In legal terms, negligence is the failure to act in the way that a reasonably prudent person would act in a given set of circumstances. Typically, people act negligently. However, it is also possible for a person to be negligent because they failed to act.
Negligent actions are those which are, in essence, irresponsible. They are actions that a reasonable person would have known were dangerous. The person who acts negligently is not intentionally trying to hurt someone. Instead, they are acting in a manner that is reckless or imprudent. Let us say that I am driving my car and I decide to run a red light. I think I can make it, and I certainly don’t intend to harm someone. If I do cause a collision, I have clearly acted negligently because I should have foreseen that my action was likely to cause harm.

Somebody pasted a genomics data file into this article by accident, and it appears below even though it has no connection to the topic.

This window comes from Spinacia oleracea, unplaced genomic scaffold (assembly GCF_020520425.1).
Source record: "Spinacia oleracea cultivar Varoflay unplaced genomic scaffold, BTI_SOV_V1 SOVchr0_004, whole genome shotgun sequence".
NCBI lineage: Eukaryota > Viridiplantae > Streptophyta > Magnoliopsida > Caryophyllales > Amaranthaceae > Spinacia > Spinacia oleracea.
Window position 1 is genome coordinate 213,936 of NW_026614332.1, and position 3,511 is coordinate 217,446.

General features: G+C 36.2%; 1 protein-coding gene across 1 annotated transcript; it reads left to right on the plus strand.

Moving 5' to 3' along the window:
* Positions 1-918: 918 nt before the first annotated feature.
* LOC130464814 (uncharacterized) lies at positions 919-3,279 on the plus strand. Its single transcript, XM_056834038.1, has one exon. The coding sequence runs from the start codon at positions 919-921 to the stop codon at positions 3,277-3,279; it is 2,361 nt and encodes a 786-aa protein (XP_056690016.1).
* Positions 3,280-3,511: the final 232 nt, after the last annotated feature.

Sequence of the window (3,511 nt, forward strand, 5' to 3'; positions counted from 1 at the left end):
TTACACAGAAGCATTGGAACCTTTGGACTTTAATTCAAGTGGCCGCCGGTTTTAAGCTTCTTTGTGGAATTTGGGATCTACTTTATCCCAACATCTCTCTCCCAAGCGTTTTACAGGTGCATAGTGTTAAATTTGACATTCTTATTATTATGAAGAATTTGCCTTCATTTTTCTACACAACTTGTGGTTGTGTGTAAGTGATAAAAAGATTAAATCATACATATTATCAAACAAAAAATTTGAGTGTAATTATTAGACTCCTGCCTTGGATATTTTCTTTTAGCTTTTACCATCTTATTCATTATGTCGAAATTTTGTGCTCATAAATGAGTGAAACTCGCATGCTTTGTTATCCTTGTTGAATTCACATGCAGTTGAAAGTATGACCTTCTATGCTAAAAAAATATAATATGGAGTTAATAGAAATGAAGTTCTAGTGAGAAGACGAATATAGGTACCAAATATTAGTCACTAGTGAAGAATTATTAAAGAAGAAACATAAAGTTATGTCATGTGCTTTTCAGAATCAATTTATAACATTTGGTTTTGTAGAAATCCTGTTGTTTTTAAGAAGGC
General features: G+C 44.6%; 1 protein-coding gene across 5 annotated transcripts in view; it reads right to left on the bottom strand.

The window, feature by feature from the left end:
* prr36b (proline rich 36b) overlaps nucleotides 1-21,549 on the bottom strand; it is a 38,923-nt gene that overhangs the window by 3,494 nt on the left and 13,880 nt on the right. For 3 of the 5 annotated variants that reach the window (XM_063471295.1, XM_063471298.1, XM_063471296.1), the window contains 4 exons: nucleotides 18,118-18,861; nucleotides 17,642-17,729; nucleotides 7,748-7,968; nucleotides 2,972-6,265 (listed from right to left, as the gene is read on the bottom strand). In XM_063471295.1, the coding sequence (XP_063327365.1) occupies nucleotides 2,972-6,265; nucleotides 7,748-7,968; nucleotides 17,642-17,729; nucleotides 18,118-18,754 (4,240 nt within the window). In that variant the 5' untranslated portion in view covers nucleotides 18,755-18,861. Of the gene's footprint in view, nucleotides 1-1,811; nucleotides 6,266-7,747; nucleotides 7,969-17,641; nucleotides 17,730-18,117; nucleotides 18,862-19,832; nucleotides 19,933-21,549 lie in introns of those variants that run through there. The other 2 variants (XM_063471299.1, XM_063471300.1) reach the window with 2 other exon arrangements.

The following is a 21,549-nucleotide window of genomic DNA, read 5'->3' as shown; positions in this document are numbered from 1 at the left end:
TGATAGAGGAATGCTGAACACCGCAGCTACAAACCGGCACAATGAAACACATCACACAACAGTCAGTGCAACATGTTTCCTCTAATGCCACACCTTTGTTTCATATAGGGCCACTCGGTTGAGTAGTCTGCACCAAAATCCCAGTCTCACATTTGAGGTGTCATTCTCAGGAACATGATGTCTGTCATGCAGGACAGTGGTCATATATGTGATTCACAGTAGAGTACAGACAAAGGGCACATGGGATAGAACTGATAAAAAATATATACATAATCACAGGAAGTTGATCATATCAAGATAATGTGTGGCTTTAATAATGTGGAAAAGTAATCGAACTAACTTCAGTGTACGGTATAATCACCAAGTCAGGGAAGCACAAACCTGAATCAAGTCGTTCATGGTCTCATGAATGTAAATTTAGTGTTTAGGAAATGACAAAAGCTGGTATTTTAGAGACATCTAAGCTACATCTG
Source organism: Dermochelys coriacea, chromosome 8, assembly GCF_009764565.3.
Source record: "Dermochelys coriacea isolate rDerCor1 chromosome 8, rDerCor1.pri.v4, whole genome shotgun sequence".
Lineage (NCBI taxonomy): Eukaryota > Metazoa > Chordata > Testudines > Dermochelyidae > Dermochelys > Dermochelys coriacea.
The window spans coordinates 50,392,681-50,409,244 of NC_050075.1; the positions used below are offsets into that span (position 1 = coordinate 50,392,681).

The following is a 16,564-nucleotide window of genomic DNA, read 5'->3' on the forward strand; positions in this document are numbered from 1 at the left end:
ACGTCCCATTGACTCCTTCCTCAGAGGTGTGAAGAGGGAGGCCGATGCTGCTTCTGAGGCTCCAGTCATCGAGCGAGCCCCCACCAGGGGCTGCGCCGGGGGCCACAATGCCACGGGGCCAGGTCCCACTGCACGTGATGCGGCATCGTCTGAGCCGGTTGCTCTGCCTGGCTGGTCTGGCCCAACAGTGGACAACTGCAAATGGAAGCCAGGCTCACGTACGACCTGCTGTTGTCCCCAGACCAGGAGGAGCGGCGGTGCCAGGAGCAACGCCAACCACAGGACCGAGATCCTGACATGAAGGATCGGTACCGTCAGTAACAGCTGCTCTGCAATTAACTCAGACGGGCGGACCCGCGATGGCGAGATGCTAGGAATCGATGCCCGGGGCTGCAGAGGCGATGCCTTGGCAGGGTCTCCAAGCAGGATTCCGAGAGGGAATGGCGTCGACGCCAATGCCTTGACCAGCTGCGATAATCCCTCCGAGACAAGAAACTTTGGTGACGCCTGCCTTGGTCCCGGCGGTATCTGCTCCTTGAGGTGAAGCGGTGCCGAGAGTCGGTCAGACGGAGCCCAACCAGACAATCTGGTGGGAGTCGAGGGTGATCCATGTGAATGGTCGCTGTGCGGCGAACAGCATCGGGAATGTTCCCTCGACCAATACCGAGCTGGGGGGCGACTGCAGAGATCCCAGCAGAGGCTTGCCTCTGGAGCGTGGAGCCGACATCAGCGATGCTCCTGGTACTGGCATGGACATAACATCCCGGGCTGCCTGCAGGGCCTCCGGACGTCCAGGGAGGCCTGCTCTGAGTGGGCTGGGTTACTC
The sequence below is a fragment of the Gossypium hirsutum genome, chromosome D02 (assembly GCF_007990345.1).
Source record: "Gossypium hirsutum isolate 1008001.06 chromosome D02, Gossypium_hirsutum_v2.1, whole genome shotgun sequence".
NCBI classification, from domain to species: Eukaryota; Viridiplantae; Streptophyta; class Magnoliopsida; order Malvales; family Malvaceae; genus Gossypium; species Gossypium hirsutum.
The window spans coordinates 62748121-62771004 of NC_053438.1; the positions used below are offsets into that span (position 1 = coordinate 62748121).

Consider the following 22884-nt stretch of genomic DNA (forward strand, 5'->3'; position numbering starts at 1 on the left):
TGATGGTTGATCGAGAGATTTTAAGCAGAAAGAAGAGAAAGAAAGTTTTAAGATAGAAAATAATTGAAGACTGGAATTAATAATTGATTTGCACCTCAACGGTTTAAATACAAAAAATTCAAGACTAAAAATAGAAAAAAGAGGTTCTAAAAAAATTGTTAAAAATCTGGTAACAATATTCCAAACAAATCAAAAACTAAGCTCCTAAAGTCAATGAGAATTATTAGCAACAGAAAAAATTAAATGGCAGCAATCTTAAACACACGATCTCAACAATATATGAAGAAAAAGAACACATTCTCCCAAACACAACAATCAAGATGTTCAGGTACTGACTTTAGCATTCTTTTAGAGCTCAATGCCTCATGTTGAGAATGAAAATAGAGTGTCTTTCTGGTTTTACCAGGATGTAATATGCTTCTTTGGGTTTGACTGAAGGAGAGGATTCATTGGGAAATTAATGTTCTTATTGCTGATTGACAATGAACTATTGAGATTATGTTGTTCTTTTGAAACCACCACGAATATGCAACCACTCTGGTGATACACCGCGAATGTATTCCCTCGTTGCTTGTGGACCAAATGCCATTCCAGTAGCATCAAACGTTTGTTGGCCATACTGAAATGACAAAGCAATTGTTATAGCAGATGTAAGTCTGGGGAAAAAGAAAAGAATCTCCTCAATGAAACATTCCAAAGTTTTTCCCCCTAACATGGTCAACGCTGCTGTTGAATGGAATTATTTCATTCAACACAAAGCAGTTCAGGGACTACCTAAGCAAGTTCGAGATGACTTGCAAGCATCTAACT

People can also be negligent through inaction. This happens when a person fails to provide adequate safeguards to keep others from harm. For example, imagine I have dug a pit in my yard and I have failed to fence it off. A neighbor child runs through my yard and falls in the pit and is hurt. I am likely to be guilty of negligence for failing to foresee and prevent the possibility of such injury.
Technically, negligence is likely to exist if the following four factors exist:
- A person has a duty to be reasonably careful.
- They fail to do so.
- This results in physical harm to someone else.
- The harm results for circumstances that the negligent person could reasonably have foreseen.